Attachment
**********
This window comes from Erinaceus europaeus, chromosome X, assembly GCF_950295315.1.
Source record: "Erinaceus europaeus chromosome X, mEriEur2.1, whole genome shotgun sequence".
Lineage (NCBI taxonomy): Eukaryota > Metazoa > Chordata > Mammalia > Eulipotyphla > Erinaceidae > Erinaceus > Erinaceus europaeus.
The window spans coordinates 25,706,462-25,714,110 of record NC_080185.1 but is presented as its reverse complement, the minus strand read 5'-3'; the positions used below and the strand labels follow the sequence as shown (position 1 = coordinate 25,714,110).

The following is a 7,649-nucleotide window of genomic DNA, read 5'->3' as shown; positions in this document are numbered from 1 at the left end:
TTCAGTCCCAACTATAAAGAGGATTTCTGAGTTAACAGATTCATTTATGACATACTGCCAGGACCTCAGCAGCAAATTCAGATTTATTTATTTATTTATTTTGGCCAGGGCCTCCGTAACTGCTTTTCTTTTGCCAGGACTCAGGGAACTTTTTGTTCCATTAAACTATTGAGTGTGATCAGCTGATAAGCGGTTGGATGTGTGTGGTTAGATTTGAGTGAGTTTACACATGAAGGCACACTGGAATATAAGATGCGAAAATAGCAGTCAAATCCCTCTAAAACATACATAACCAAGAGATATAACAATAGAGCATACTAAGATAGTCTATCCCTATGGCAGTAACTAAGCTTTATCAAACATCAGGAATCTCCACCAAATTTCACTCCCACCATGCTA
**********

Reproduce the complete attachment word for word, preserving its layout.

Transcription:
This window comes from Erinaceus europaeus, chromosome X, assembly GCF_950295315.1.
Source record: "Erinaceus europaeus chromosome X, mEriEur2.1, whole genome shotgun sequence".
Lineage (NCBI taxonomy): Eukaryota > Metazoa > Chordata > Mammalia > Eulipotyphla > Erinaceidae > Erinaceus > Erinaceus europaeus.
The window spans coordinates 25,706,462-25,714,110 of record NC_080185.1 but is presented as its reverse complement, the minus strand read 5'-3'; the positions used below and the strand labels follow the sequence as shown (position 1 = coordinate 25,714,110).

The following is a 7,649-nucleotide window of genomic DNA, read 5'->3' as shown; positions in this document are numbered from 1 at the left end:
TTCAGTCCCAACTATAAAGAGGATTTCTGAGTTAACAGATTCATTTATGACATACTGCCAGGACCTCAGCAGCAAATTCAGATTTATTTATTTATTTATTTTGGCCAGGGCCTCCGTAACTGCTTTTCTTTTGCCAGGACTCAGGGAACTTTTTGTTCCATTAAACTATTGAGTGTGATCAGCTGATAAGCGGTTGGATGTGTGTGGTTAGATTTGAGTGAGTTTACACATGAAGGCACACTGGAATATAAGATGCGAAAATAGCAGTCAAATCCCTCTAAAACATACATAACCAAGAGATATAACAATAGAGCATACTAAGATAGTCTATCCCTATGGCAGTAACTAAGCTTTATCAAACATCAGGAATCTCCACCAAATTTCACTCCCACCATGCTA